A vending machine mysteriously conceals the main entrance to the Hyde Park Art Center’s School and Studio. The repurposed vending machine was fitted into an existing doorway in 2010. Inquisitive visitors to the School and Studios will be surprised when they pass through an innocuous utility door only to emerge from inside the non-functional vending machine. Central to Patrick Killoran‘s strategy is the artwork that pretends to be something it is not, often times transitioning the viewer from unwitting observer to analyst.
The title of the work, Immergence or “to disappear into” points to how vending machines have been assimilated into our everyday reality. Located at the physical threshold between art gallery and artists’ studios, interacting withImmergence becomes a non-negotiable experience for visitors wanting to travel from one space to the other. The position of the machine satirizes the supposed freedom to disregard corporate imagery, and underscores our constant bombardment with opportunities for consumption. Immergence provides the participant with another such opportunity.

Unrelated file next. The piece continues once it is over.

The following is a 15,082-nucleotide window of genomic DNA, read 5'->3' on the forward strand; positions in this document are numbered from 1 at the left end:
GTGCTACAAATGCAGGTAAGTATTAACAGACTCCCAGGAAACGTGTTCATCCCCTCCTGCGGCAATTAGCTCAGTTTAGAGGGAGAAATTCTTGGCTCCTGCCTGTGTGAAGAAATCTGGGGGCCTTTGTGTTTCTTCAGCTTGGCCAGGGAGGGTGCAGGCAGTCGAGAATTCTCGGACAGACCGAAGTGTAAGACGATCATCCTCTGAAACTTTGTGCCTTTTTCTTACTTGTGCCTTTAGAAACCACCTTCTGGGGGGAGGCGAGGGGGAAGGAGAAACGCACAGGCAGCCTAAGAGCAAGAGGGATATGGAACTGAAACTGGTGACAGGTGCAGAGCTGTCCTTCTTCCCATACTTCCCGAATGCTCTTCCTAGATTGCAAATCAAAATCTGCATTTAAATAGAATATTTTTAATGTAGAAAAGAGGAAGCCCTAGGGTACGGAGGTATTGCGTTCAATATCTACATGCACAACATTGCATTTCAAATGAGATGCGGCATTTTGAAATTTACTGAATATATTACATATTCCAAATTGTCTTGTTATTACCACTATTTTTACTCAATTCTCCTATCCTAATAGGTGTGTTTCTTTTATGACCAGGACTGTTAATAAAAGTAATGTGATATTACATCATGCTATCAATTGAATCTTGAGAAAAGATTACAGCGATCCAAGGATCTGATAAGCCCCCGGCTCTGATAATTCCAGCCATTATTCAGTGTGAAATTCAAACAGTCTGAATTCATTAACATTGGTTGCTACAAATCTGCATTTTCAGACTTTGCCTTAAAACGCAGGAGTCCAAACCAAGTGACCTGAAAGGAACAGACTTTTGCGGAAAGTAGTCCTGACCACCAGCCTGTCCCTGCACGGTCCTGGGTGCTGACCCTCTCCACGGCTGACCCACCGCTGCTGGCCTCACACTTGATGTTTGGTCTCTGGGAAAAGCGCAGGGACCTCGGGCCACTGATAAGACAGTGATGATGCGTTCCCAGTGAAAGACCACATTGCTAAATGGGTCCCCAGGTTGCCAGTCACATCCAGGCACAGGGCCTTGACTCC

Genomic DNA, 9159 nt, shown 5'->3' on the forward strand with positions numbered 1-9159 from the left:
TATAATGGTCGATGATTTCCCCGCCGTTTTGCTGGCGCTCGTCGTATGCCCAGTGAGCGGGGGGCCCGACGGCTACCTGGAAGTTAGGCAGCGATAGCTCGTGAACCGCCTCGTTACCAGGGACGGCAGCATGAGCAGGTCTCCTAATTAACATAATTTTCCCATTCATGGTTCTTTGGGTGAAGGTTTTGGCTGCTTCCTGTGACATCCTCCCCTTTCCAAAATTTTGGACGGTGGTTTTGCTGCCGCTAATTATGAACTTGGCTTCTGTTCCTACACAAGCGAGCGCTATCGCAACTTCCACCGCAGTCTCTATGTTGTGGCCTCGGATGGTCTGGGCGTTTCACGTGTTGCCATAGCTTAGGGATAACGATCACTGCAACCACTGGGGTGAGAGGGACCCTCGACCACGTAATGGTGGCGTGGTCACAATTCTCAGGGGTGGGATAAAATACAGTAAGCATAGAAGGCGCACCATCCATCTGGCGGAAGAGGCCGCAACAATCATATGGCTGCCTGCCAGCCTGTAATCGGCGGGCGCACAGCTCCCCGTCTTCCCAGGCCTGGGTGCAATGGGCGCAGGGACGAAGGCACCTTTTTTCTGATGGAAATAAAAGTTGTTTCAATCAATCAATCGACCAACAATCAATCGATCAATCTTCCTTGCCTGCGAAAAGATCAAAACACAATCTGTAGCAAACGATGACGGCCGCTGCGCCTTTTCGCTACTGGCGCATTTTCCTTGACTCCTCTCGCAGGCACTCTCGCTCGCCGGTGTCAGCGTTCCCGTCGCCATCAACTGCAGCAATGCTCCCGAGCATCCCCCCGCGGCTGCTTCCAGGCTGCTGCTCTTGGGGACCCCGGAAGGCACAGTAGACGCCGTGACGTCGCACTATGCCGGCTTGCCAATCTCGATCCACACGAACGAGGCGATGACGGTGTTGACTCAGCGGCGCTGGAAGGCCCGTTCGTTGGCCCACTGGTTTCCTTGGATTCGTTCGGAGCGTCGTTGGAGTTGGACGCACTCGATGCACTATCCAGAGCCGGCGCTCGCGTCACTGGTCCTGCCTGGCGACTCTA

Immergence was first presented at Las Cienegas Projects in Los Angeles in 2009 before receiving it’s temporary home at Hyde Park Art Center.